With the first Galileo services set to begin this year, ESA is working directly with European manufacturers of mass-market satnav chips and receivers to ensure that their products are Galileo-ready.
“In coordination with the European GNSS Agency, we put out an open call to satnav manufacturers offering testing with our laboratory facilities. We have gone on to work with five mass-market chipset makers and a comparable number of professional receivers manufacturers” explained Riccardo de Gaudenzi, head of ESA’s Radio Frequency Systems, Payload and Technology Division.
Key facilities being used at ESA’s Navigation Laboratory include “Hybrid Localisation Solution Rack”, where receiver chips can be plugged in. This rack generates simulated constellations of Galileo, GPS and other satnav systems along with Wi-Fi or mobile networks which phone-based satnav chips often additionally employ.
Another resource is the “octobox”, a mini anechoic chamber into which phones or mobile devices can be placed, in order to feed them simulated satnav and cellular network signals.
Testing in the field is carried out with the Lab’s Telecommunications and Navigation Testbed Vehicle. This fully equipped van carries its own extremely accurate receivers to assess the performance of the consumer items being tested.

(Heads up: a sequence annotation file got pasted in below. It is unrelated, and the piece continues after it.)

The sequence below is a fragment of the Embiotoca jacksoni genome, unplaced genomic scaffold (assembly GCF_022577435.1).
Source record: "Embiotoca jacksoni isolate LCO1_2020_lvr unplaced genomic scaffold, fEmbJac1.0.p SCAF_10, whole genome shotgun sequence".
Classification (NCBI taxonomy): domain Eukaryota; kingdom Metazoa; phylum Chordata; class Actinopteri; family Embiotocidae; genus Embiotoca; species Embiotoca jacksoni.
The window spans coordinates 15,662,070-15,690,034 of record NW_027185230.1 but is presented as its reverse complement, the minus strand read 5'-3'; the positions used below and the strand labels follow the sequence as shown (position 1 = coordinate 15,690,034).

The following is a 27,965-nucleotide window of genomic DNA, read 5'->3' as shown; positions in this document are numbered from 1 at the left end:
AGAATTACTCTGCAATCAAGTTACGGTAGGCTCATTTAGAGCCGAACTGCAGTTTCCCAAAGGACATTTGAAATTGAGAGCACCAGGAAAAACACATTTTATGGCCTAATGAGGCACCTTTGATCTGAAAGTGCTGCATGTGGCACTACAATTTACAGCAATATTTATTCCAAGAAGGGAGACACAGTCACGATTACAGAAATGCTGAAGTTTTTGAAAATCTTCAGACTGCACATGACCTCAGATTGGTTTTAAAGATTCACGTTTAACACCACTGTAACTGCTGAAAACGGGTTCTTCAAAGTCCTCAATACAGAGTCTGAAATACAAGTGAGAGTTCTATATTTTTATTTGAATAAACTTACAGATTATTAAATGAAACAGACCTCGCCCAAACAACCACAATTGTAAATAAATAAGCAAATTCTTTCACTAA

Whether they are being used for vehicle navigation, shipment navigation or precision agriculture, the performance of satnav terminals comes down to the specialised chips embedded within them. The same is true of mobile phones, although their chips tend to be optimised for low-power, high-sensitivity operations.
“Thanks to earlier collaboration with ESA and the EU, the millions of multi-constellation satnav chips we sell annually have been equipped for Galileo signals since 2009. It will take only a software update to enable them to start using Galileo” commented Philip Mattos of ST Microelectronics, whose Teseo-2 receiver chips are used in satnavs and embedded in cars.
Combining radio frequency and silicon elements, a single 1 cm sq chip can detect signals from multiple satellite constellations (Galileo, GPS, Glonass and Beidou) then convert them into precise positioning measurements.
Beamed across thousands of kilometres of space, the signals are incredibly faint, barely distinguishable from background noise. But a technique called “correlation gain” synchronises them with copies of each satellite’s broadcast code stored in the chip’s memory to boost them to usable levels.
For mass-market single-frequency designs, an ESA-created ionospheric model allows the subtraction of ionospheric delays, its performance coming close to dual-signal standards.
Chips also apply stored ephemerides data embedded in satellite signals, updates on where satellites are positioned in the sky, to speed up acquisition times.